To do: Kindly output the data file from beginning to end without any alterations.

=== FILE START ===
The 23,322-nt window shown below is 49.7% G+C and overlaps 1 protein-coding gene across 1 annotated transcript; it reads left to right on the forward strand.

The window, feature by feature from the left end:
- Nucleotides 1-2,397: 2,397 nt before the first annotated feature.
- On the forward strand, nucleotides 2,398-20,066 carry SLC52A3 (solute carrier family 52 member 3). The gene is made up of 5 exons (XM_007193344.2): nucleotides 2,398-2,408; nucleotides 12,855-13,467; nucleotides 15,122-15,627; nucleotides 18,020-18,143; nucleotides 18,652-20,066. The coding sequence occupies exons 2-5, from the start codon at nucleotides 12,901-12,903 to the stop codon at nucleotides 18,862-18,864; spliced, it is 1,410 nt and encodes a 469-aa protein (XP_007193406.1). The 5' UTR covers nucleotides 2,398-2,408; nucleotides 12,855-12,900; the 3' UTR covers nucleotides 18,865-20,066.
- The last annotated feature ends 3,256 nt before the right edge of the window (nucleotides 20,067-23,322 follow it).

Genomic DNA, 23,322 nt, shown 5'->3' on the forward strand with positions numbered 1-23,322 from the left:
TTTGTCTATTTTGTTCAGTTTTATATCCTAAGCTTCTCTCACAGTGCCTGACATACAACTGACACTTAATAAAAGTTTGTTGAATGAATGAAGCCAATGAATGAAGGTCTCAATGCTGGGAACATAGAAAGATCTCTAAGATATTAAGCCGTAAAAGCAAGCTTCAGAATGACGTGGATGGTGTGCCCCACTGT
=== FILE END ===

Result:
The 23,322-nt window shown below is 49.7% G+C and overlaps 1 protein-coding gene across 1 annotated transcript; it reads left to right on the forward strand.

The window, feature by feature from the left end:
- Nucleotides 1-2,397: 2,397 nt before the first annotated feature.
- On the forward strand, nucleotides 2,398-20,066 carry SLC52A3 (solute carrier family 52 member 3). The gene is made up of 5 exons (XM_007193344.2): nucleotides 2,398-2,408; nucleotides 12,855-13,467; nucleotides 15,122-15,627; nucleotides 18,020-18,143; nucleotides 18,652-20,066. The coding sequence occupies exons 2-5, from the start codon at nucleotides 12,901-12,903 to the stop codon at nucleotides 18,862-18,864; spliced, it is 1,410 nt and encodes a 469-aa protein (XP_007193406.1). The 5' UTR covers nucleotides 2,398-2,408; nucleotides 12,855-12,900; the 3' UTR covers nucleotides 18,865-20,066.
- The last annotated feature ends 3,256 nt before the right edge of the window (nucleotides 20,067-23,322 follow it).

Genomic DNA, 23,322 nt, shown 5'->3' on the forward strand with positions numbered 1-23,322 from the left:
TTTGTCTATTTTGTTCAGTTTTATATCCTAAGCTTCTCTCACAGTGCCTGACATACAACTGACACTTAATAAAAGTTTGTTGAATGAATGAAGCCAATGAATGAAGGTCTCAATGCTGGGAACATAGAAAGATCTCTAAGATATTAAGCCGTAAAAGCAAGCTTCAGAATGACGTGGATGGTGTGCCCCACTGT